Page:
And from a tourism point of view, the loss of access to a member of the global community, even temporarily, is a blow to that country’s much-needed tourism industry. In 2010, 169,000 tourists contributed $296 million to the economy. Plans for further tourism initiatives were shelved due to the current conflict.

And why should we care about Mali?

For 12 years the famous Festival au Désert took place in Essakane, just outside of Timbuktu. This was a gathering of the best talents of north west Africa and showcased artists such as Ali Farka Touré and Tinariwen in an annual three day Festival. When the troubles in Mali started to manifest themselves, the annual Festival celebrating Tuareg culture and music was re-engineered as the Caravan of Artists for Peace and National Unity and in 2013, will incorporate festivals in Mauritania, Burkina Faso, Niger and Algeria. All the festivals converged in Oursi, Burkina-Faso from February 20-22, before the grand finale in Bamako, scheduled to take place in Mali on March 1-2-3, 2013. It is one way of bringing the West Africa region together, while at the same time, strutting defiance at the idea that violence and fundamentalism will not negate the thousands of years of culture and music nor will it dampen the spirit of the people and the collective wisdom of elders, passed down through the millennia.

We should care about Mali for a variety of reasons that all take into account the concept of “The Higher Ground of Travel”. This is a concept that stresses the human, cultural and sustainable aspects of travel, rather than the pure pleasure aspects. Time is judged to be better spent chatting with locals rather than sitting at the beach; reward is judged in terms of understanding the history and culture of a country, rather than the degree of bronze tanning accomplished during the holiday or the number of pina coladas consumed. The ‘Higher Ground’ constitutes the ‘what else’ in travel. In this day and age it’s not entirely about ‘me’ but about everyone else and what you can learn from them, all in the service of making our planet a smaller place.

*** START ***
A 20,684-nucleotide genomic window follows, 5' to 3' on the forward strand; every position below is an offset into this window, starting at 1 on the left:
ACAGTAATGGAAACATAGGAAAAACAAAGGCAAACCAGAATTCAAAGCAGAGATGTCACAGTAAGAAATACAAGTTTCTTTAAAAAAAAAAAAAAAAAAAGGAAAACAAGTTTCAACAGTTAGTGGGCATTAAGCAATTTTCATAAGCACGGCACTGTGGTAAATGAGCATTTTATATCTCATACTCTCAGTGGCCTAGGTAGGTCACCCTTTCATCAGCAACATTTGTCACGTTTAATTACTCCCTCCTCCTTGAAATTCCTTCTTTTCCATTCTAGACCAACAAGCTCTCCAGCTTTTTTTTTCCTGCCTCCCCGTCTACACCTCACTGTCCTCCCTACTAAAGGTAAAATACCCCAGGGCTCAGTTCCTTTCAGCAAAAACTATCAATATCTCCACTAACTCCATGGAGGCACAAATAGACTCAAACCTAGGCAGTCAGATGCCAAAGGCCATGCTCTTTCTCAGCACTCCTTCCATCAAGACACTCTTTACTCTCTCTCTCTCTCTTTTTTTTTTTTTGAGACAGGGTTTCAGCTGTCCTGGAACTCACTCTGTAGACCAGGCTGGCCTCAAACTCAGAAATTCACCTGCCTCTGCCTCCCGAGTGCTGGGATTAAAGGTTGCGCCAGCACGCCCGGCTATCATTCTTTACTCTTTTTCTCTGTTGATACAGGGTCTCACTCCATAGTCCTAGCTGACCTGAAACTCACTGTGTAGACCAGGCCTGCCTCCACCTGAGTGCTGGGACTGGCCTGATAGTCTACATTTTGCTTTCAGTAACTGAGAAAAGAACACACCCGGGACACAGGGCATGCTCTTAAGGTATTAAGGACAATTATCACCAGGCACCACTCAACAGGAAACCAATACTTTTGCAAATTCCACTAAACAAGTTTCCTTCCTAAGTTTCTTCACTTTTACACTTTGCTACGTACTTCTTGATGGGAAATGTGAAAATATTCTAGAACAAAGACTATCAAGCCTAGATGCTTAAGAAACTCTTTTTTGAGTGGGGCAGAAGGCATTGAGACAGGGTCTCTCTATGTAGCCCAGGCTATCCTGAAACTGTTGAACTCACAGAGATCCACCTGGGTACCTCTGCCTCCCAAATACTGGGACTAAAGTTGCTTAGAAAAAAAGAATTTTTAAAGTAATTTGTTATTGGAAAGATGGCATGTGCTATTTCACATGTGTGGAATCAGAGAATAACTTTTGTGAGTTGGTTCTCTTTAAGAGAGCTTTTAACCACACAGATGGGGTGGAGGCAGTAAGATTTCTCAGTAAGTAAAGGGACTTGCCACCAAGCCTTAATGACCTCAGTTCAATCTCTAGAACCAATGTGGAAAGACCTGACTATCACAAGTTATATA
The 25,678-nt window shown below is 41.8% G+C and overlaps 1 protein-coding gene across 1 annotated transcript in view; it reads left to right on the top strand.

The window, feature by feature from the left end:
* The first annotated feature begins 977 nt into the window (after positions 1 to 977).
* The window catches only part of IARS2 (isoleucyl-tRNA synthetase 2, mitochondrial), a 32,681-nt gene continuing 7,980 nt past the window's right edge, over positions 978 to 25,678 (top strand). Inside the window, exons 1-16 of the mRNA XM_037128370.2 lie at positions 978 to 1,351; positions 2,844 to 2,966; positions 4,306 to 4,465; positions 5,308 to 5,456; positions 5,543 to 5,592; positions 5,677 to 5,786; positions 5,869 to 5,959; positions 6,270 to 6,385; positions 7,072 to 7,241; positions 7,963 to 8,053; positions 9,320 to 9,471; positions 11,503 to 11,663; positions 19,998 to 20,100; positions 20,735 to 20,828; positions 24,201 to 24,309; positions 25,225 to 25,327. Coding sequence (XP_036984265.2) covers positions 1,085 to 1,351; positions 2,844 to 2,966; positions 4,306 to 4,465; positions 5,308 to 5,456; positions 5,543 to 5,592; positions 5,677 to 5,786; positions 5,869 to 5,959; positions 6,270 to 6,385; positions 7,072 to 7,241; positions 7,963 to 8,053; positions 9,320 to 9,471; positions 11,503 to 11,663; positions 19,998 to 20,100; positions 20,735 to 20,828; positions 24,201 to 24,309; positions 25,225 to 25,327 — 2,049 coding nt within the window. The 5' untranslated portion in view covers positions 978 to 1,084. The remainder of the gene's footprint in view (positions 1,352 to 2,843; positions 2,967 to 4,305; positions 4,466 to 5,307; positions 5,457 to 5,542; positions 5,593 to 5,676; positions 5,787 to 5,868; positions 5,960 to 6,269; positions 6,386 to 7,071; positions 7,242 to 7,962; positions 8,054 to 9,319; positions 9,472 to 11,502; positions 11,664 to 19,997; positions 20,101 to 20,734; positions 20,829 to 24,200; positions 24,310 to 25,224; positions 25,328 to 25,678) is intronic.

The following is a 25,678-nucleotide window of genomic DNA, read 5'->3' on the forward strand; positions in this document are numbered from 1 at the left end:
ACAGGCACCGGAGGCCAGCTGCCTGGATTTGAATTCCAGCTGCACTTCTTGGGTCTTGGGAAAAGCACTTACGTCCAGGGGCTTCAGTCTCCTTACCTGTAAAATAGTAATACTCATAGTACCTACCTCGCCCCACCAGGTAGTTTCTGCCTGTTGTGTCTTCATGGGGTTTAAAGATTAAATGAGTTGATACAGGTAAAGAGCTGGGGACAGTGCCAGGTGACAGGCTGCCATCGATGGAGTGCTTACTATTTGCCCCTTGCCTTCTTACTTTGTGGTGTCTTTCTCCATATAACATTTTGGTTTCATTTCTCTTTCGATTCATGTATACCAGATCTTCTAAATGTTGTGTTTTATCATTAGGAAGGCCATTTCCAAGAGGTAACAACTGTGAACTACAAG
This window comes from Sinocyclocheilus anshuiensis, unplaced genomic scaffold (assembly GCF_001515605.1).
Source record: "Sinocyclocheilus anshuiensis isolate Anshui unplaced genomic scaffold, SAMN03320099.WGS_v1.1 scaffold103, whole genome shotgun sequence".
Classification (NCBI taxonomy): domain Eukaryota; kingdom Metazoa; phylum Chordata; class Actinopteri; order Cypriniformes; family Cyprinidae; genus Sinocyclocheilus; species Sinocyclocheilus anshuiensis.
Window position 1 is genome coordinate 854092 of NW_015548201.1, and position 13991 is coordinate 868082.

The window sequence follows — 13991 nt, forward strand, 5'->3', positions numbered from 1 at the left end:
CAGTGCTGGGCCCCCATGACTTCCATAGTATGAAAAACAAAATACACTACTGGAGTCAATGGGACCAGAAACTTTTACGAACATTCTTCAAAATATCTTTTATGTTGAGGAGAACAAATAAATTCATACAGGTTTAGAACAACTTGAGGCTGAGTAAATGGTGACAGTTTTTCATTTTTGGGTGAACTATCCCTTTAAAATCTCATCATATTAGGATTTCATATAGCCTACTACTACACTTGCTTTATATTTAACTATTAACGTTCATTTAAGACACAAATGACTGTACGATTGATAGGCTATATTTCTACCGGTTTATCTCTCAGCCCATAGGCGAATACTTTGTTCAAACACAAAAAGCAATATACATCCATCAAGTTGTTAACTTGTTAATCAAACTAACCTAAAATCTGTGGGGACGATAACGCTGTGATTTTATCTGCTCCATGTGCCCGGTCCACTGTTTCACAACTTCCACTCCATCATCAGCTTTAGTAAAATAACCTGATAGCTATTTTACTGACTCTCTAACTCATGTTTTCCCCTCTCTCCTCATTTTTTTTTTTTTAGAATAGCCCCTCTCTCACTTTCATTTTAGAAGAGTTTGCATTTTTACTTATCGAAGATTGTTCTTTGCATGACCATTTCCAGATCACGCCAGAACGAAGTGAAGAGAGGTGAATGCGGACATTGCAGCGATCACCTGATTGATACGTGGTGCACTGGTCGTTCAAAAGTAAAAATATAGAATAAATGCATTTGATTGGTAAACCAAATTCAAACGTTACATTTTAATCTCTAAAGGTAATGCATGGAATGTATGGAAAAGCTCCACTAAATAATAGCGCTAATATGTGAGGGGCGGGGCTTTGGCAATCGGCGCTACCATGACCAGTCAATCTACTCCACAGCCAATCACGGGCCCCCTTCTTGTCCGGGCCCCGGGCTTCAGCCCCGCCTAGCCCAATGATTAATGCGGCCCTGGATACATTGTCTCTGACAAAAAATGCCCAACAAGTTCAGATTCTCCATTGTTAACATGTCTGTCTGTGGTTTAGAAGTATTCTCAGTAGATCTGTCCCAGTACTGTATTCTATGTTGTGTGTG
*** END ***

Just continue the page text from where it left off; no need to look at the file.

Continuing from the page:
And in Mali there is so much that can be learned, understood and shared. Niche tourism refers to travel that satisfies individual interests. For example if someone collects antiques, their travels may take in visits to antique dealers, showrooms, pawn shops, galleries and auctions. In Mali, from the niche travel perspective, one can easily appreciate musicology, adventure, traditions, languages, cultures, food, agri-tourism, religions, architecture, antiquity and history, as well as the allure of pure discovery, awe and serendipity.

The capital city of Bamako, in which most people will enter the country, offers visitors the national museum, a national park, several markets featuring food, vegetables and the work of artisans, as well as the stepping off point for day trips covering the Niger River, the nearby Neolithic caves and local villages.